Dangerous substances

Fire risk prevention measures

This section provides further information on evaluating the risk of fire and it`s prevention in your premises. You should spend time developing long-term workable and effective strategies to reduce hazards and the risk of a fire starting. At its simplest this means separating flammable materials from ignition sources.


Good housekeeping will lower the chances of a fire starting, so the accumulation of combustible materials in all premises should be monitored carefully. Good housekeeping is essential to reduce the chances of escape routes and fire doors becoming blocked or obstructed.

Keep waste materials in suitable containers before it is removed from the premises. If bins, particularly wheeled bins, are used outside, secure them in a compound to prevent them being moved to a position next to the building and set on fire. Never place skips against a building they should normally be a minimum of 6m away from any part of premises.

If you generate a considerable quantity of combustible waste material then you may need to develop a formal plan to manage this effectively. In higher risk areas you need to make sure arrangements are in place for close down, e.g. checking all appliances are turned off and combustible waste has been removed.


Many of the materials found on your premises will be combustible. If your premises have inadequate or poorly managed storage areas then the risk of fire is likely to be increased, the more combustible materials you store the greater the source of fuel for a fire. Poorly arranged storage could prevent equipment such as sprinklers working effectively.

Combustible materials are not just those generally regarded as highly combustible, such as polystyrene, but all materials that will readily catch fire, however, by carefully considering the type of material, the quantities kept and the storage arrangements, the risks can be significantly reduced. In offices the retention of large quantities of paper records, especially if not filed away in proprietary cabinets, can increase the fire hazard. Such readily available flammable material makes the potential effect of arson more serious.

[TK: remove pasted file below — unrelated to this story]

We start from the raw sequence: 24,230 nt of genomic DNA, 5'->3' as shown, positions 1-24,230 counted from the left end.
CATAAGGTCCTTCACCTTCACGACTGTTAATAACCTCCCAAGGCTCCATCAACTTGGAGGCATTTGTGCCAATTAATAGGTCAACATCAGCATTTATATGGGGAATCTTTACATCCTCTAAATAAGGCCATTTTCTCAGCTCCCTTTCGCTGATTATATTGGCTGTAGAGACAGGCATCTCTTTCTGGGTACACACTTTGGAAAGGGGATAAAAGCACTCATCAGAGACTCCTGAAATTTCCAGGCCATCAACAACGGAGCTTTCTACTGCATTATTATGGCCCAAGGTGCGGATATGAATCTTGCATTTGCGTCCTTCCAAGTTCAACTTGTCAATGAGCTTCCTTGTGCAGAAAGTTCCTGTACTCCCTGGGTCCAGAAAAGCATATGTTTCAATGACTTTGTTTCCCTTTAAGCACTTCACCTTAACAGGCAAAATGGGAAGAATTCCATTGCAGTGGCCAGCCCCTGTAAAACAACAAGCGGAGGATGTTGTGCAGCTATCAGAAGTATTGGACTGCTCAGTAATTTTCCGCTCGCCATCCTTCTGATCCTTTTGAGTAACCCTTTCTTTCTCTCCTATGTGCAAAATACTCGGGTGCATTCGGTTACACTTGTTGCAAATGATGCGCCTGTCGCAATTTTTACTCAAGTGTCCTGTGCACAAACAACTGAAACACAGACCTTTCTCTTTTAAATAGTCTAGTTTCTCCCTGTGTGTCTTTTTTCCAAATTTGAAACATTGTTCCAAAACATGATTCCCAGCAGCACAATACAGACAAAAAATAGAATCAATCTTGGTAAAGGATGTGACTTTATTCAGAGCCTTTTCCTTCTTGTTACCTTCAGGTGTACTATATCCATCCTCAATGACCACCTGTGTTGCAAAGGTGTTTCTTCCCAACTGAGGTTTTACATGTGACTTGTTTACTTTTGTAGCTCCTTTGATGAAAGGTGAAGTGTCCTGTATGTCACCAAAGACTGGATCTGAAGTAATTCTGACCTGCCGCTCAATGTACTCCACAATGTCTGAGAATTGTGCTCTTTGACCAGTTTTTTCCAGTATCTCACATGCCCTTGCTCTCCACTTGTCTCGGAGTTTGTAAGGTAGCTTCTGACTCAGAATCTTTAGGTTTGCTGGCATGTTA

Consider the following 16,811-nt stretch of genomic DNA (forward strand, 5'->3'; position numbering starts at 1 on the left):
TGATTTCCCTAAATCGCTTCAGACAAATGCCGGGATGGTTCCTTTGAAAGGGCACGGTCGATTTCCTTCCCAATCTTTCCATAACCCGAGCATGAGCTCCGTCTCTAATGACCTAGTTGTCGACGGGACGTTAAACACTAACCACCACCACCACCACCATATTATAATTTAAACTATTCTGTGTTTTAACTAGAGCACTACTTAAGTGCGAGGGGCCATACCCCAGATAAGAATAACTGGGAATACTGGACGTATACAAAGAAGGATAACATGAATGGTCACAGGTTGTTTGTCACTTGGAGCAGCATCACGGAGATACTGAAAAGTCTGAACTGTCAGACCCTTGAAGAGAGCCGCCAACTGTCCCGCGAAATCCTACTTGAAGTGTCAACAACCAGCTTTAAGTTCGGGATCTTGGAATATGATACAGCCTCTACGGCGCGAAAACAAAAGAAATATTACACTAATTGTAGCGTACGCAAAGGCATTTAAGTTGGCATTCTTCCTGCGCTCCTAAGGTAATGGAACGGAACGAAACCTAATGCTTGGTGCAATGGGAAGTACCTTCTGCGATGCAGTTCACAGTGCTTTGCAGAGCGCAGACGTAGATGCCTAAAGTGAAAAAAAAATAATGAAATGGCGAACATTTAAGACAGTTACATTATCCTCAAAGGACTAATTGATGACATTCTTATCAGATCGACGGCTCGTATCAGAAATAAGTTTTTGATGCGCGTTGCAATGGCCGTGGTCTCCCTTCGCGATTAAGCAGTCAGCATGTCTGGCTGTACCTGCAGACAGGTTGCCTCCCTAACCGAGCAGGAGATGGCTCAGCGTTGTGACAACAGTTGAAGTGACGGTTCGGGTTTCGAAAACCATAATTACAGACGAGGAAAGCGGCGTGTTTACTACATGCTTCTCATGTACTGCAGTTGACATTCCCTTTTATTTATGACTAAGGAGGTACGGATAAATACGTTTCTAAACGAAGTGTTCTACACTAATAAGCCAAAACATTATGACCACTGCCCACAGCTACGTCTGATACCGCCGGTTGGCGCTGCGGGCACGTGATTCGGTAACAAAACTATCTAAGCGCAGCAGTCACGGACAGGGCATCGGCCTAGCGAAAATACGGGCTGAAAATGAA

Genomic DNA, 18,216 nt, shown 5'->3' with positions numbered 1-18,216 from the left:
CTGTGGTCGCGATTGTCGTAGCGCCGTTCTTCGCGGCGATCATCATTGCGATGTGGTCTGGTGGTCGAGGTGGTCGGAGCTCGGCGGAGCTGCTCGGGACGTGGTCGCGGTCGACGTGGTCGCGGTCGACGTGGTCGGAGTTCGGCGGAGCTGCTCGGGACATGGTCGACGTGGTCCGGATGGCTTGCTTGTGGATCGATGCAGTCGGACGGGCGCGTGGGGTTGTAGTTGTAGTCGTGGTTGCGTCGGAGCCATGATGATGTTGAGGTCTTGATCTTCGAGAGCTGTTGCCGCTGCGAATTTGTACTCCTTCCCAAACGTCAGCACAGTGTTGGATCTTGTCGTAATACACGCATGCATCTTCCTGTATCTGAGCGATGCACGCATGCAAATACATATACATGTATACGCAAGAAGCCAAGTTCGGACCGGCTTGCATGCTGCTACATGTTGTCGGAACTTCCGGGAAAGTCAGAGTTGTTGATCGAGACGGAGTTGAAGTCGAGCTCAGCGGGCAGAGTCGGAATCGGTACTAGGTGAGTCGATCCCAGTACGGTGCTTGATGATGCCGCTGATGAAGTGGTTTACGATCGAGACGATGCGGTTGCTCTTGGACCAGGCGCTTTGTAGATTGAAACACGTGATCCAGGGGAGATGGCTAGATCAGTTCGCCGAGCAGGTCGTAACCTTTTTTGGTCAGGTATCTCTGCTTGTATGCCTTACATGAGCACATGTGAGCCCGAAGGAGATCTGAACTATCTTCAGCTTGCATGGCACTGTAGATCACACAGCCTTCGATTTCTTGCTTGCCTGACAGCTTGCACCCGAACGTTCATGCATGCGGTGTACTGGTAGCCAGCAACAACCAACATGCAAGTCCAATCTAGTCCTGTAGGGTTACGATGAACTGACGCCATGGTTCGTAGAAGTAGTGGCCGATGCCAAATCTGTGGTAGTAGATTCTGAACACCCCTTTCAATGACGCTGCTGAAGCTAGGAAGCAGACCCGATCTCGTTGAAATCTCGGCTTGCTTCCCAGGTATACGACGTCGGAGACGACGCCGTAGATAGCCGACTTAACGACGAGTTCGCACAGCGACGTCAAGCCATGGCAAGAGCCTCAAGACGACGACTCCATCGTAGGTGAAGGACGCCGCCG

To reduce the risk, store excess materials and stock in a dedicated storage area, storeroom or cupboard. Do not store excess stock in areas where the public would normally have access. Do not pile combustible materials against electrical heaters or equipment, even if turned off for the summer, and do not allow smoking in areas where combustible materials are stored.

Dangerous substances: Display, storage and use

Specific precautions are required when handling and storing dangerous substances to minimise the possibility of an incident. Your supplier should be able to provide you with detailed advice on safe storage and handling, however, the following principles will help you reduce the risk from fire:
Substitute highly flammable substances and materials with less flammable ones.

Correctly store dangerous substances, e.g in a fire resistant enclosure. All flammable liquids and gases should be locked away, especially when the premises are un-occupied, to reduce the chance of them being used in an arson attack.
Reduce the quantity of dangerous substances to the smallest reasonable amount necessary for running the business or organisation.

Ensure that you and your employees are aware of the fire risk the dangerous substances present and the precautions necessary to avoid danger.

Additional general fire precautions may be needed to take account of the additional risks that may be posed by the storage and use of these substances. Certain substances are by their nature, highly flammable, oxidising or potentially explosive. These substances are controlled by other legislation in addition to fire safety law, in particular the dangerous substances and explosives atmospheres regulations 2002.

Flammable liquids

Highly flammable liquids present a particularly high fire risk, for example, a leak from a container of flammable solvents, such as methylated spirit, will produce large quantities of heavier than air flammable vapours. These can travel long distances, increasing the likelihood of them reaching a source of ignition well away from the original leak, such as a basement containing heavy plant and/or electrical equipment on automatic timers.

The risk is reduced by ensuring the storage and use of highly flammable liquids is carefully managed, that materials contaminated with solvent are properly disposed of and when not in use, they are safely stored. Up to 50 litres may be stored in a fire resistant cabinet or bin that will contain any leaks.

In retail premises the quantity of flammable liquids on display should be kept to the minimum to meet business needs. There should be no potential ignition sources in areas where flammable liquids are used or stored and flammable concentrations may be present. Any electrical equipment used in these areas, including fire alarm and emergency lighting systems, needs to be suitable for use in flammable atmospheres. In such situations it is recommended you seek advice from a competent person.